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Home Affordability at Worst Point Since 2008

Percentage of unaffordable markets more than doubles

Affordability in the housing market declined to its lowest level since the fourth quarter of 2008, according to the latest Home Affordability Index from ATTOM Data Solutions, a fused property database.

In the fourth quarter, 29% of U.S. county housing markets were less affordable than their historic affordability averages, an increase from last quarter’s 24%, and more than double last year’s 13%. In fact, this increase marks the highest share of unaffordable markets since the third quarter of 2009, when 47% of markets were less affordable than their historic average.

Home prices increased once again in November by 6.8% as housing inventory dropped 8%, making affordability that much worse, according to the existing home sales report from the National Association of Realtors.

The report analyzed median home prices derived from publicly recorded sales deed data collected by ATTOM and average wage data from the U.S. Bureau of Labor Statistics in 447 U.S. counties with a combined population of more than 184 million. The affordability index is based on the percentage of average wages needed to make monthly house payments on a median-priced home with a 30-year fixed rate and a 3% down payment — including property taxes and insurance.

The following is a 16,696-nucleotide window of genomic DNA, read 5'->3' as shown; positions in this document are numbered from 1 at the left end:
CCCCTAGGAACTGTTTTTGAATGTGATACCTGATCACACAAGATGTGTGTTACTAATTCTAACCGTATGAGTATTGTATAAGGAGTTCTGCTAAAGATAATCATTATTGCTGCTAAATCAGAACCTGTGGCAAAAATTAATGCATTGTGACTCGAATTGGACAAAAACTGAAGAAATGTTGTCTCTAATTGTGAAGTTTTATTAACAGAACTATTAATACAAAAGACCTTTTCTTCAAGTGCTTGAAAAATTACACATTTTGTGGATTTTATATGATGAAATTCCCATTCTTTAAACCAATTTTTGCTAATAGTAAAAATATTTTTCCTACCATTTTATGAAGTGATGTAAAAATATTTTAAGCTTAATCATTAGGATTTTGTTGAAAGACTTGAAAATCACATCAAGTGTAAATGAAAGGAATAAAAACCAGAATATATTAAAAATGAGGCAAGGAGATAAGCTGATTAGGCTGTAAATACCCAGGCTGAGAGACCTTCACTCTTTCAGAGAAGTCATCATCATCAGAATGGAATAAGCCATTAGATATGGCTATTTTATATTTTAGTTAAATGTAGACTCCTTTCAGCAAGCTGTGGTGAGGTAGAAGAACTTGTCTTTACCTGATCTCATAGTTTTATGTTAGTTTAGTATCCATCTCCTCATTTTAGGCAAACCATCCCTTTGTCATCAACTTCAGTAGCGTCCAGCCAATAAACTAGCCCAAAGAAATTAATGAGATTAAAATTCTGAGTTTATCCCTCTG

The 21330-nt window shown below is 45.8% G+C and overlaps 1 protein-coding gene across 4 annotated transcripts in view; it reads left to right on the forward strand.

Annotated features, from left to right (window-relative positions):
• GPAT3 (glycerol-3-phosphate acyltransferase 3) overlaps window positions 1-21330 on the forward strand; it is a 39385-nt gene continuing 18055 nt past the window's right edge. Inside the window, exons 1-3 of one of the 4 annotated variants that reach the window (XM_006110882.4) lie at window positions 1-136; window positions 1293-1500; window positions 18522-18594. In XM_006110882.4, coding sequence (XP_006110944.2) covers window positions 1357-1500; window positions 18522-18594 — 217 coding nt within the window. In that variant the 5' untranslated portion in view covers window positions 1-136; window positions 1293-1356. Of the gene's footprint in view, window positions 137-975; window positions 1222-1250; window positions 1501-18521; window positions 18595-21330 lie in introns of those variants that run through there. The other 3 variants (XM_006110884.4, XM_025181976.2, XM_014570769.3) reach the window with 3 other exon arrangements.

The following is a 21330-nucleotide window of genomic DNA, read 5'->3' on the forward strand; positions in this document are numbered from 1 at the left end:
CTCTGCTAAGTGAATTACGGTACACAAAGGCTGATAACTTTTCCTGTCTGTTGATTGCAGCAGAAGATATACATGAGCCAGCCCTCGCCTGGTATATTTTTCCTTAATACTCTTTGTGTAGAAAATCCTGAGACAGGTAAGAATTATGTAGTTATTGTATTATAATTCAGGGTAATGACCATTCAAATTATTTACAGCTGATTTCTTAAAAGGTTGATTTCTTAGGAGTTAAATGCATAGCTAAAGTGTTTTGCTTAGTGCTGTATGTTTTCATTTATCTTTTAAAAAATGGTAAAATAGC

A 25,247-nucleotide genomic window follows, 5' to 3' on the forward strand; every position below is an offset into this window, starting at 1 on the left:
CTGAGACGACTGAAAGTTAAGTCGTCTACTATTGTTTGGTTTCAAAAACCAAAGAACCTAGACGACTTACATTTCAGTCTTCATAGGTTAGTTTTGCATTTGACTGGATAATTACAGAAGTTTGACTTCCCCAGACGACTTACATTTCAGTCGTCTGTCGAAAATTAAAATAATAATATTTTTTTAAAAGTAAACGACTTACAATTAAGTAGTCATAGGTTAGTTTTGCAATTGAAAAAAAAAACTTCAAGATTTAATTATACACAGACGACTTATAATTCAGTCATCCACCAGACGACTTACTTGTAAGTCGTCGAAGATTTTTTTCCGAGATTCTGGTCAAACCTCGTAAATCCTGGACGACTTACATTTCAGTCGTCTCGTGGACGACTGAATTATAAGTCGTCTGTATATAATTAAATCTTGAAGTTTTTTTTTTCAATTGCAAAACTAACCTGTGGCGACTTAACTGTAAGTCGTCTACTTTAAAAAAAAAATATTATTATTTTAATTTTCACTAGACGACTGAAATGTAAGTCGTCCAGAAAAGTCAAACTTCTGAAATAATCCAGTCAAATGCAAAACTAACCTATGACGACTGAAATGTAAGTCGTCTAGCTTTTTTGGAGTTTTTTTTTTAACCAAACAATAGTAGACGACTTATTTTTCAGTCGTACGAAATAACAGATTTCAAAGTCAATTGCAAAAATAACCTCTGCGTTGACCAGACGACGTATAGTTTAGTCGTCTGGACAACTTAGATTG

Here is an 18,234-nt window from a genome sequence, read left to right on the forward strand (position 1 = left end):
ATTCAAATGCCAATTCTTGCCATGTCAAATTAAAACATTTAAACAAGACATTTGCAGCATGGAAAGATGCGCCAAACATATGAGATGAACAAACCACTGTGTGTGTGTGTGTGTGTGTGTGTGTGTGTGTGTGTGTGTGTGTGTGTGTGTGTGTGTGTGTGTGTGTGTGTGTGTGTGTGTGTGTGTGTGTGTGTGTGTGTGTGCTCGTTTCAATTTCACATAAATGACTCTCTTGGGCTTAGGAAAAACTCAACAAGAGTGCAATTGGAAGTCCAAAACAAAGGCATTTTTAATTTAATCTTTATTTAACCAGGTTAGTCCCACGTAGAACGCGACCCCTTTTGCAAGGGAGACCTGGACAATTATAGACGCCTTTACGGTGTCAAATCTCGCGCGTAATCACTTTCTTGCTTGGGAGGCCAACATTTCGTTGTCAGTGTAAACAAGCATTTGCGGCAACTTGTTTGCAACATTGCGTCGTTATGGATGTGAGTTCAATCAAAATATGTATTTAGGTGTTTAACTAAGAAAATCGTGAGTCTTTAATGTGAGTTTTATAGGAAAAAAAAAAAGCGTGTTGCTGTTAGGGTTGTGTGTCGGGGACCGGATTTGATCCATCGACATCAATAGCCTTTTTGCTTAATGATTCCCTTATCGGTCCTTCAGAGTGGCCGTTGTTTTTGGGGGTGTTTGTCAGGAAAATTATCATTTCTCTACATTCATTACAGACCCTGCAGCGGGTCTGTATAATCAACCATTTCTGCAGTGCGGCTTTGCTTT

An index of 100 indicates market affordability on par with historical norms while above 100 indicates more affordable than historic norms and below 100 indicates less affordable than historic norms.

Affordability decreased in the fourth quarter, but remained above the 100 mark at 103, down from 108 last quarter and 116 last year.

“Rapid home-price appreciation and tepid wage growth have combined to erode home affordability during this housing recovery, and the recent uptick in mortgage rates only accelerated that trend in the fourth quarter,” ATTOM Senior Vice President Daren Blomquist said.

“The prospect of further interest rate hikes in 2017 will likely cause further deterioration of home affordability next year,” Blomquist said. “Absent a strong resurgence in wage growth, that will put downward pressure on home price appreciation in many local markets.”

However, not all economist share this view. In fact, one economist says that not only is affordability fine, but it is actually getting better when factors such as interest rates, inflation and household income are considered.

“Contrary to popular opinion, housing isn't getting more expensive,” First American Chief Economist Mark Fleming said in an interview with HousingWire at the Mortgage Bankers Association Annual conference in October. “In fact, on a purchasing-power adjusted basis, housing is becoming more affordable.”

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